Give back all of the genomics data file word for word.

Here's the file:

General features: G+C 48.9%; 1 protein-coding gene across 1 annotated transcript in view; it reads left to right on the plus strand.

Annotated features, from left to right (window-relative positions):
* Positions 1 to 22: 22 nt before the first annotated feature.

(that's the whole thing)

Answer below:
General features: G+C 48.9%; 1 protein-coding gene across 1 annotated transcript in view; it reads left to right on the plus strand.

Annotated features, from left to right (window-relative positions):
* Positions 1 to 22: 22 nt before the first annotated feature.